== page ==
MVP: Most Valuable Professional is an occasional series that features a brief Q&A with a different NASFAA member. Do you know a financial aid colleague with something interesting to say? Send the names of potential future MVPs and a short note about why you're nominating them to firstname.lastname@example.org.
Assistant Vice Provost, Student Financial Services
at the University of San Francisco
Meet Angelika Williams. Angelica first began her financial aid career by consulting at Global Financial Services, where she got a thorough understanding of financial aid processing and federal regulations.
"I started out in review and compliance where you are heavily involved in going through extensive training. You train for maybe one to two years just on the federal regulations as you're reviewing a file, and I worked myself way up to a solution architect, which is the back office auditing process giving schools the general idea for optimizing their financial aid processes," Angelika said.
It was through a variety of mentorships that Angelika ultimately made the transition to becoming a financial aid administrator. As a first-generation college student, Angelika said she wanted to learn all of the unknowns about the system to best inform students pursuing their higher education goals.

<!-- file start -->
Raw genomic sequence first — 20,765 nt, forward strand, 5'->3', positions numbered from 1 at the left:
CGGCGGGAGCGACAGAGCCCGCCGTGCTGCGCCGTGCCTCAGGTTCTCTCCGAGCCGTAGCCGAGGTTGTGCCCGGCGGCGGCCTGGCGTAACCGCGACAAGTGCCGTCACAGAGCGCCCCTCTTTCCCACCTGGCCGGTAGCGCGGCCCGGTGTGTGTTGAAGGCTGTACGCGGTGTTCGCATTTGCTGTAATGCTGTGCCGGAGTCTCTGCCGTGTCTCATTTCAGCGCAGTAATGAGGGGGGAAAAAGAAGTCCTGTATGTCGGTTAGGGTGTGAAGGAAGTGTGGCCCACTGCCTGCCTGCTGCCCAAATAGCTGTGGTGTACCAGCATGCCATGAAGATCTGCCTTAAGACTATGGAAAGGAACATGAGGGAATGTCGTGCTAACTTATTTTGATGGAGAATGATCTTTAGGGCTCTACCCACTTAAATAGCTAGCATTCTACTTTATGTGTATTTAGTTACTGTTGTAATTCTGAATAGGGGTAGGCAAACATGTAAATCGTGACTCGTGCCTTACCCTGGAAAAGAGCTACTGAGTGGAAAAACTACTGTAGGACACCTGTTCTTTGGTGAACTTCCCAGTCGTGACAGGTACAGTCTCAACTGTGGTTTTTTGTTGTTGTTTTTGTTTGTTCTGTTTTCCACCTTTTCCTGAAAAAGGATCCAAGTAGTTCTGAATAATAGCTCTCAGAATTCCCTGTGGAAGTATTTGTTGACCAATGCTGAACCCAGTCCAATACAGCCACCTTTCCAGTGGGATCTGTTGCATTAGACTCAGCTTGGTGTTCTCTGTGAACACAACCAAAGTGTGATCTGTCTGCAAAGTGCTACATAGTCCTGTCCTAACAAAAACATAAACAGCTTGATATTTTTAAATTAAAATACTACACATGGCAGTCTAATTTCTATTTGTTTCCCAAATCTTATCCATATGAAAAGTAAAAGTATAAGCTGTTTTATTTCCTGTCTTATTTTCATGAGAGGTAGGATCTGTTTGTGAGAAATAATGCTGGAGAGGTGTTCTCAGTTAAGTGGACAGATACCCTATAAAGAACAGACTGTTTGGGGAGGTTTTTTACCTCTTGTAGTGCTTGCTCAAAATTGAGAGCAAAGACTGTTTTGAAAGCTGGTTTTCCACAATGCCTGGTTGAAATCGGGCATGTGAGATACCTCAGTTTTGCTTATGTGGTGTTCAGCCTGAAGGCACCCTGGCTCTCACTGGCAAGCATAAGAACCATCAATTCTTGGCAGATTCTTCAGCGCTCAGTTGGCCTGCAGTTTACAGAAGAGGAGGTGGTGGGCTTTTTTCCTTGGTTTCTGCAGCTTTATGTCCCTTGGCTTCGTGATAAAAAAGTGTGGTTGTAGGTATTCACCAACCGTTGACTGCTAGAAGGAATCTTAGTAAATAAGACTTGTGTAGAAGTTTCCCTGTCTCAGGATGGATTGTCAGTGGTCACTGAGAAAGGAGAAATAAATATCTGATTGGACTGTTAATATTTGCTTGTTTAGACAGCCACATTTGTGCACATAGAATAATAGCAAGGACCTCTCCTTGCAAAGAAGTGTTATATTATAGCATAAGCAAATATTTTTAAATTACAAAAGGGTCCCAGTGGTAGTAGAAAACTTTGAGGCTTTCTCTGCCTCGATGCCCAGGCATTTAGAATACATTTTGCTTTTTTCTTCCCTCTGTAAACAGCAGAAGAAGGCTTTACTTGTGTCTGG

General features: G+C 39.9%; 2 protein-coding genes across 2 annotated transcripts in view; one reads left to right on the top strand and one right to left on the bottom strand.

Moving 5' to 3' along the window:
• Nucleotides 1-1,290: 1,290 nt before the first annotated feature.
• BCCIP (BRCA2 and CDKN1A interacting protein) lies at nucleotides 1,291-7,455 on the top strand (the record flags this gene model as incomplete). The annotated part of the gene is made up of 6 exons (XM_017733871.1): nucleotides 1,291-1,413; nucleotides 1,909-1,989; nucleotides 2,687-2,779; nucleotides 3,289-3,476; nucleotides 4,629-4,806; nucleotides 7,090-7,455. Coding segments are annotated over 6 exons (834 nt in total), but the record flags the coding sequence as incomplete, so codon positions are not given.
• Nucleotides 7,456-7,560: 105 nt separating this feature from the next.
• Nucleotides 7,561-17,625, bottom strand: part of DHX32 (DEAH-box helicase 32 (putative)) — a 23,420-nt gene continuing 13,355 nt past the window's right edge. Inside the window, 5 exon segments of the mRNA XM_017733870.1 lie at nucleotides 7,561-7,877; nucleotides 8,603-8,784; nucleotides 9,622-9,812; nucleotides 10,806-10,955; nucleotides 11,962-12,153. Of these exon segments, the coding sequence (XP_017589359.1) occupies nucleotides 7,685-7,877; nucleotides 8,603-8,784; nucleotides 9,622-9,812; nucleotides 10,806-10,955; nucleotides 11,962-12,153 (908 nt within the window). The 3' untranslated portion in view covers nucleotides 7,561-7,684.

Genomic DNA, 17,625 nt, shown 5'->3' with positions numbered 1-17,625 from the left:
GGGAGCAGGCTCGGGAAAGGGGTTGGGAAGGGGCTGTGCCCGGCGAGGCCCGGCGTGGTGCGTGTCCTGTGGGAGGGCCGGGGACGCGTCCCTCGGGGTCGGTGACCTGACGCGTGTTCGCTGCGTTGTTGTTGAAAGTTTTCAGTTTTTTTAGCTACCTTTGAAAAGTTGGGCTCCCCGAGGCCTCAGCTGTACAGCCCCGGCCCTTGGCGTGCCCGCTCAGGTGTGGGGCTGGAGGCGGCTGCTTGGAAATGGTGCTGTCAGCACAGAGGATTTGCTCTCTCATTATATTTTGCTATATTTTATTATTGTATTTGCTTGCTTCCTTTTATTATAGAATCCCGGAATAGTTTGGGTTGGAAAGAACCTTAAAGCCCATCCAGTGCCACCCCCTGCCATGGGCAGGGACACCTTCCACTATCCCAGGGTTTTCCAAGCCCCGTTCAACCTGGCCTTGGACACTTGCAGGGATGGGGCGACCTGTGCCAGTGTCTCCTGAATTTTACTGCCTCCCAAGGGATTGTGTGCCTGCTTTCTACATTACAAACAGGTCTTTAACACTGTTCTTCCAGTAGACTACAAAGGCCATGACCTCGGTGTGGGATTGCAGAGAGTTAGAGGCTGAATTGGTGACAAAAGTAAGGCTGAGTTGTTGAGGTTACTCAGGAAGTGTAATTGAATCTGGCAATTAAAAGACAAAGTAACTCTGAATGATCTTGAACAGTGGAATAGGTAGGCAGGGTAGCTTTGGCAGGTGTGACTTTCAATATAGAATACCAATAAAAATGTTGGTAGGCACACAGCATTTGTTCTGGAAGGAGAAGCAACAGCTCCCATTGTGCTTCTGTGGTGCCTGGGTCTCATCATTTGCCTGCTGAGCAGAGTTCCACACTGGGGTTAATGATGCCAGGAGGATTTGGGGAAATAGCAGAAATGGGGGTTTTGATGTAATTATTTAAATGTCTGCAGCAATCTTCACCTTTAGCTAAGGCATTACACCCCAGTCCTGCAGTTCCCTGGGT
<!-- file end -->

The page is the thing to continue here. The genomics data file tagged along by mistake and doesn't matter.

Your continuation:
"It was my drive to understand stuff and see for low-income and first-generation students like myself who don't have this information, how important it is to know it, and then make sure you practice it in that manner and get more involved."
On the institutional level, Angelika has had an extensive career in financial aid. She worked as assistant director of financial aid at Texas State University from 2012 to 2017, and as director of scholarships and financial aid at Texas A&M University from 2017 to 2018. Angelica then served as director of financial aid at Howard University before assuming the role of assistant vice provost of student financial services at the University of San Francisco.
Angelika has been active in her work with NASFAA, and has served as a member on a variety of professional associations, including the Texas Association of Student Financial Aid Administrators (TASFAA) and the Financial Aid Audit and Compliance Professionals (FAACP). Additionally, she has participated in NASFAA's advocacy pipeline and served as a member of the national conference task force. She has also volunteered and served two years on the Rapid Response Network (RRN), a group that provides NASFAA’s policy staff with timely, relevant feedback and examples to inquiries related to proposed legislation, regulation and/or related initiatives and assists staff in aggregating and analyzing feedback, including identification of common themes and /or trends among responses.
What do you find most rewarding about your work?
The ability to help individuals from different backgrounds. Once you see students get to that finish line in order to obtain their degree and achieve their goals, that's the most rewarding piece for me, especially when I see a first-generation student get to make that accomplishment. I cry at almost every graduation.
What's helped you the most in getting through the past year? What’s been the biggest challenge during the pandemic?